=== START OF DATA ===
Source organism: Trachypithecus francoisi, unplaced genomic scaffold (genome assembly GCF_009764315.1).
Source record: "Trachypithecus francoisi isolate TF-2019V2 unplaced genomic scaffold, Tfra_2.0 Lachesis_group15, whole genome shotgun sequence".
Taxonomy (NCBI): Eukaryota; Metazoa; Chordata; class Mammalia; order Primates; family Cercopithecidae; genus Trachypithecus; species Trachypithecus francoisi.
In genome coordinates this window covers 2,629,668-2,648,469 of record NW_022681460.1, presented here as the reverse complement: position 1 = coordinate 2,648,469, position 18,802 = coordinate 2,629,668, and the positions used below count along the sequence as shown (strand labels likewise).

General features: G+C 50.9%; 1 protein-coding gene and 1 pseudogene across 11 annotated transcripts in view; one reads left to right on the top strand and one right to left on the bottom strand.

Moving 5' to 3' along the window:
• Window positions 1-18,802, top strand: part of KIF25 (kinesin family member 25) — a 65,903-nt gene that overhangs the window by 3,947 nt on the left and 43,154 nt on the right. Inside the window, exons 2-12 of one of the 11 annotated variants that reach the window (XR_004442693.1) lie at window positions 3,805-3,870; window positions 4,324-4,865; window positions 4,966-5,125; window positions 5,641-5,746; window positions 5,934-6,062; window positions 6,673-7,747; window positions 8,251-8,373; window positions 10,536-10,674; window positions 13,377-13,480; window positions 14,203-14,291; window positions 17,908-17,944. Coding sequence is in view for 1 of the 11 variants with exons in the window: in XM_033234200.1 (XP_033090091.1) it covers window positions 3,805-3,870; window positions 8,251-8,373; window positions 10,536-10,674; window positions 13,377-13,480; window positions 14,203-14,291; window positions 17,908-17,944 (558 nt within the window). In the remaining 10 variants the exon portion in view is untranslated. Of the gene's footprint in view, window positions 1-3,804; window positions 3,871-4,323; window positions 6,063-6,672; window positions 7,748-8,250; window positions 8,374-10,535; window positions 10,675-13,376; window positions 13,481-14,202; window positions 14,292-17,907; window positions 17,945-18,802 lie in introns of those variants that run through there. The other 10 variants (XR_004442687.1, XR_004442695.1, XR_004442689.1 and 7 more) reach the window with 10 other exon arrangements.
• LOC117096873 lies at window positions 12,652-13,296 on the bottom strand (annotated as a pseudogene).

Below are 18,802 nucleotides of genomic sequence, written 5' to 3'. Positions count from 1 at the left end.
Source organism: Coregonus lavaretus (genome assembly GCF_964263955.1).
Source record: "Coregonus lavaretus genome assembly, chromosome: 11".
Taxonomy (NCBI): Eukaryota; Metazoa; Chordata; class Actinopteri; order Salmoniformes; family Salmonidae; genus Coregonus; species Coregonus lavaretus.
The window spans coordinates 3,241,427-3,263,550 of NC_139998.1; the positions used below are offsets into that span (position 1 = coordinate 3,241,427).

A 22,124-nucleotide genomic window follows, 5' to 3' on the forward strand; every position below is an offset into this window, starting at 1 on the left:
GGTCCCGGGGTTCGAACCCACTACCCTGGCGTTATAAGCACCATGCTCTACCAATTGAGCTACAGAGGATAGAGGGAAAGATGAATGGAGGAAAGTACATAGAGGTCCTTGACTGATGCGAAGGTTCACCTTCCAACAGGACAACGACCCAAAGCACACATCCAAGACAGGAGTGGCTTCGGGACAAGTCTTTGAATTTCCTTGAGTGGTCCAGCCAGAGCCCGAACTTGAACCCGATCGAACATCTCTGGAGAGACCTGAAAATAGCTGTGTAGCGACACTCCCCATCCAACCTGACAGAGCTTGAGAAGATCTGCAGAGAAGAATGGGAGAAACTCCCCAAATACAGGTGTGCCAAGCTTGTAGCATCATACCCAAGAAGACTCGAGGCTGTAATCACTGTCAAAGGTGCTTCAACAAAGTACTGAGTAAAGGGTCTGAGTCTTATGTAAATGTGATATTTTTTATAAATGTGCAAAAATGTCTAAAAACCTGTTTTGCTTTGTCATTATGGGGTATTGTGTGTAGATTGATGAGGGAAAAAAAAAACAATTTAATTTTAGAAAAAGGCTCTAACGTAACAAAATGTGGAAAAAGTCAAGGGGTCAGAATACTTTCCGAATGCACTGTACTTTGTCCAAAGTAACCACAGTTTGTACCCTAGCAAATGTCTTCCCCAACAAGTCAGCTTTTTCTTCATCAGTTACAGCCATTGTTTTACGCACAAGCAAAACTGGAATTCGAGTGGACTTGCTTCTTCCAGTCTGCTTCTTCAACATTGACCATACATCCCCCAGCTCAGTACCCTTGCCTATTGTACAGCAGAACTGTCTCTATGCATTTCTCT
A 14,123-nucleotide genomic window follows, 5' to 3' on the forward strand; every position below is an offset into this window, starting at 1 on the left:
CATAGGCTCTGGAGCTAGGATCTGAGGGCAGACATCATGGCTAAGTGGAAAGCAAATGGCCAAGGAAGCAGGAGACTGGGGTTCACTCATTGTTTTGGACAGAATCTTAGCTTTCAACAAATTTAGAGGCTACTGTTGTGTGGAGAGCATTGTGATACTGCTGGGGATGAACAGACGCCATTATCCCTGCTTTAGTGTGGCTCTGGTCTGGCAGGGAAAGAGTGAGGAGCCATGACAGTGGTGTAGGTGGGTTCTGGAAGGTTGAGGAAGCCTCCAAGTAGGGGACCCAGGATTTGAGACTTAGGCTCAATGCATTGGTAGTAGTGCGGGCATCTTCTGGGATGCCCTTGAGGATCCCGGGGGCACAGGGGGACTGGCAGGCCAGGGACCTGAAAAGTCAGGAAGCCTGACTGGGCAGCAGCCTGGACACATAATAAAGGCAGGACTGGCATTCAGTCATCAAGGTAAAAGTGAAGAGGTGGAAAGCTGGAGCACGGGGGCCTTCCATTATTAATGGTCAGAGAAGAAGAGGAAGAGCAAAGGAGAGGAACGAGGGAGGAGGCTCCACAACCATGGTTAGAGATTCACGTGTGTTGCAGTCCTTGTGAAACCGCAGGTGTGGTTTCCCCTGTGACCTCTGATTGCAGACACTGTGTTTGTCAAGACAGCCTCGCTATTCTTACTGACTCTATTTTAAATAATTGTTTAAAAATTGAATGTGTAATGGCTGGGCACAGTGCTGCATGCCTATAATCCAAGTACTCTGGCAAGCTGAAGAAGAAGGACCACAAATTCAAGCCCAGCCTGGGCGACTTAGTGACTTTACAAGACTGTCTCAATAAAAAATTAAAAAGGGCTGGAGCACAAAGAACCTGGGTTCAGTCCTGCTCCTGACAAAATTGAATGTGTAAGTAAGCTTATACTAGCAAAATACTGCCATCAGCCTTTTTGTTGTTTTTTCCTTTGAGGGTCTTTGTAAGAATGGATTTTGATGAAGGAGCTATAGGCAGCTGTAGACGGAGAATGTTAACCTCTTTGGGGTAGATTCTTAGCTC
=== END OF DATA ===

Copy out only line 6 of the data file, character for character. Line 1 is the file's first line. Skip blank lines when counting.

Moving 5' to 3' along the window: